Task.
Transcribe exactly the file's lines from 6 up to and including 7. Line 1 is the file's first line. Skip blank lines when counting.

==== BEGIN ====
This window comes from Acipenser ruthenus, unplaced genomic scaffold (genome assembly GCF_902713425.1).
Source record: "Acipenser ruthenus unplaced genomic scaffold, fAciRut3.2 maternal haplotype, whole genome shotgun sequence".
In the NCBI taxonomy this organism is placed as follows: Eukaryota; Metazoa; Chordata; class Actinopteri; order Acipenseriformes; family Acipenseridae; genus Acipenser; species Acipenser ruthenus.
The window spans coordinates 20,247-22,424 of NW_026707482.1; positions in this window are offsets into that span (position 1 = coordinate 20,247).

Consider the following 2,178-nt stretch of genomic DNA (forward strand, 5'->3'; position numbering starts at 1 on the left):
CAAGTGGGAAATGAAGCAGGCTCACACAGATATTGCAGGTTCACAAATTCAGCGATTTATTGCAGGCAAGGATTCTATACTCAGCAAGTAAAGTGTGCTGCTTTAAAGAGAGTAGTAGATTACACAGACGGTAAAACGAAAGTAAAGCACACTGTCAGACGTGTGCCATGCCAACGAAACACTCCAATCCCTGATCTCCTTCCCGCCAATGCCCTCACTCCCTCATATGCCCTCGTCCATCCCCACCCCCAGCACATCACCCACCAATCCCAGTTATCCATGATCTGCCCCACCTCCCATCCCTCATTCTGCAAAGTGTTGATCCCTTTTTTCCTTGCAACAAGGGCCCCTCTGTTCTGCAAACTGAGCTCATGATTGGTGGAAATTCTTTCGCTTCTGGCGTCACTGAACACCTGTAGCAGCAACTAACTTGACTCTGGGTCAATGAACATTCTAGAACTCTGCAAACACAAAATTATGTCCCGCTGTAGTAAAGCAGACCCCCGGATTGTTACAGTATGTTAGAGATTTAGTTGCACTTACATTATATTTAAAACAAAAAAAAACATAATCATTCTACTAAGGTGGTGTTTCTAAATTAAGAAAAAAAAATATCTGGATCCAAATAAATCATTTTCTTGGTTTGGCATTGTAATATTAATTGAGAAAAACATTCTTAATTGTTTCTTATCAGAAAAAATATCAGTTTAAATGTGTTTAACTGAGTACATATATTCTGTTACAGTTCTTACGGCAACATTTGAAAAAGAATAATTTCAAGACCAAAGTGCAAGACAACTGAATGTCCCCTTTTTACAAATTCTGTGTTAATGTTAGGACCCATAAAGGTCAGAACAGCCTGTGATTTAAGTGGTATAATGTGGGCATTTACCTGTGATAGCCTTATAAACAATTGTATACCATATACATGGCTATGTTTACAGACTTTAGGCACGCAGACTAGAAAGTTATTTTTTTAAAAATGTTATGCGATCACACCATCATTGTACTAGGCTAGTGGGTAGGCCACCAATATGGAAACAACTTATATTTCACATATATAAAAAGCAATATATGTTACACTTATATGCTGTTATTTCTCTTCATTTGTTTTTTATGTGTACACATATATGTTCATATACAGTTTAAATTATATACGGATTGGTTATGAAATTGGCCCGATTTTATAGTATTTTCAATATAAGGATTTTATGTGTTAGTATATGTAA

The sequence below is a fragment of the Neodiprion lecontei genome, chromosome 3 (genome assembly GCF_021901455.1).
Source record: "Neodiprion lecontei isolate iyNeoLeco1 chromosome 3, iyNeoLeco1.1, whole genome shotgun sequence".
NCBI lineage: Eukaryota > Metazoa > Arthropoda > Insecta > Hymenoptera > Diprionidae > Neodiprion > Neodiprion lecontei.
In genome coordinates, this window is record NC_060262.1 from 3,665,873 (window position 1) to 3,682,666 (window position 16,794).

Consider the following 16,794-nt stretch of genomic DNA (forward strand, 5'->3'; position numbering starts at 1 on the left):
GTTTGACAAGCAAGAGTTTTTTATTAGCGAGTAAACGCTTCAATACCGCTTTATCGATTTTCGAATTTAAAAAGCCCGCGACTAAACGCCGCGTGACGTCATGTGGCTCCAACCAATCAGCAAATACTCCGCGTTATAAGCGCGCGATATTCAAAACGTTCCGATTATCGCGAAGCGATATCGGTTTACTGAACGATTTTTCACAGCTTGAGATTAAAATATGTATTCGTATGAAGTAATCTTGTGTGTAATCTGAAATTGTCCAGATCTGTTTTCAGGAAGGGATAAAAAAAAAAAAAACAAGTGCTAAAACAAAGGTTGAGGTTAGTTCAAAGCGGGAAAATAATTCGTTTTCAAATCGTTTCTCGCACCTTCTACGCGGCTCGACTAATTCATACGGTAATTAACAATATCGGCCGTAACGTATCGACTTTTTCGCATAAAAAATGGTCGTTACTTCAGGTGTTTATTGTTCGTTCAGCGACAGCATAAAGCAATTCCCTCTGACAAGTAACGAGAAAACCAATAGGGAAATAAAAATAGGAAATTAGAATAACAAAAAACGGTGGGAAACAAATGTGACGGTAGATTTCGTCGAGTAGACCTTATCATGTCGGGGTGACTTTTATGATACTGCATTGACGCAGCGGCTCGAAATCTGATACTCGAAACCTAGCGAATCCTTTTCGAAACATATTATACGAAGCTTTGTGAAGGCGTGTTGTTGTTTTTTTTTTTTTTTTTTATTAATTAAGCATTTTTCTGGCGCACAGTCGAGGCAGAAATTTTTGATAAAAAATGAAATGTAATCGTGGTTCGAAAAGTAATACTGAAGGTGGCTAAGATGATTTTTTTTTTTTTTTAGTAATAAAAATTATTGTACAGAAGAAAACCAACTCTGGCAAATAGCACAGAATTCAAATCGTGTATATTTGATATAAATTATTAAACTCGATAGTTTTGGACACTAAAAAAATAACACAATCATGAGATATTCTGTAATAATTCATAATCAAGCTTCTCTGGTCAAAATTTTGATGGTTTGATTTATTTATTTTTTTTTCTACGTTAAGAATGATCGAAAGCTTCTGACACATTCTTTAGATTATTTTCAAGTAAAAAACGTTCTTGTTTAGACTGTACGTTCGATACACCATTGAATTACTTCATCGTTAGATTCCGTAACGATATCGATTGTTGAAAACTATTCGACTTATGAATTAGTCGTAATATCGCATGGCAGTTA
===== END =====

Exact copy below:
CAAGTGGGAAATGAAGCAGGCTCACACAGATATTGCAGGTTCACAAATTCAGCGATTTATTGCAGGCAAGGATTCTATACTCAGCAAGTAAAGTGTGCTGCTTTAAAGAGAGTAGTAGATTACACAGACGGTAAAACGAAAGTAAAGCACACTGTCAGACGTGTGCCATGCCAACGAAACACTCCAATCCCTGATCTCCTTCCCGCCAATGCCCTCACTCCCTCATATGCCCTCGTCCATCCCCACCCCCAGCACATCACCCACCAATCCCAGTTATCCATGATCTGCCCCACCTCCCATCCCTCATTCTGCAAAGTGTTGATCCCTTTTTTCCTTGCAACAAGGGCCCCTCTGTTCTGCAAACTGAGCTCATGATTGGTGGAAATTCTTTCGCTTCTGGCGTCACTGAACACCTGTAGCAGCAACTAACTTGACTCTGGGTCAATGAACATTCTAGAACTCTGCAAACACAAAATTATGTCCCGCTGTAGTAAAGCAGACCCCCGGATTGTTACAGTATGTTAGAGATTTAGTTGCACTTACATTATATTTAAAACAAAAAAAAACATAATCATTCTACTAAGGTGGTGTTTCTAAATTAAGAAAAAAAAATATCTGGATCCAAATAAATCATTTTCTTGGTTTGGCATTGTAATATTAATTGAGAAAAACATTCTTAATTGTTTCTTATCAGAAAAAATATCAGTTTAAATGTGTTTAACTGAGTACATATATTCTGTTACAGTTCTTACGGCAACATTTGAAAAAGAATAATTTCAAGACCAAAGTGCAAGACAACTGAATGTCCCCTTTTTACAAATTCTGTGTTAATGTTAGGACCCATAAAGGTCAGAACAGCCTGTGATTTAAGTGGTATAATGTGGGCATTTACCTGTGATAGCCTTATAAACAATTGTATACCATATACATGGCTATGTTTACAGACTTTAGGCACGCAGACTAGAAAGTTATTTTTTTAAAAATGTTATGCGATCACACCATCATTGTACTAGGCTAGTGGGTAGGCCACCAATATGGAAACAACTTATATTTCACATATATAAAAAGCAATATATGTTACACTTATATGCTGTTATTTCTCTTCATTTGTTTTTTATGTGTACACATATATGTTCATATACAGTTTAAATTATATACGGATTGGTTATGAAATTGGCCCGATTTTATAGTATTTTCAATATAAGGATTTTATGTGTTAGTATATGTAA

The sequence below is a fragment of the Neodiprion lecontei genome, chromosome 3 (genome assembly GCF_021901455.1).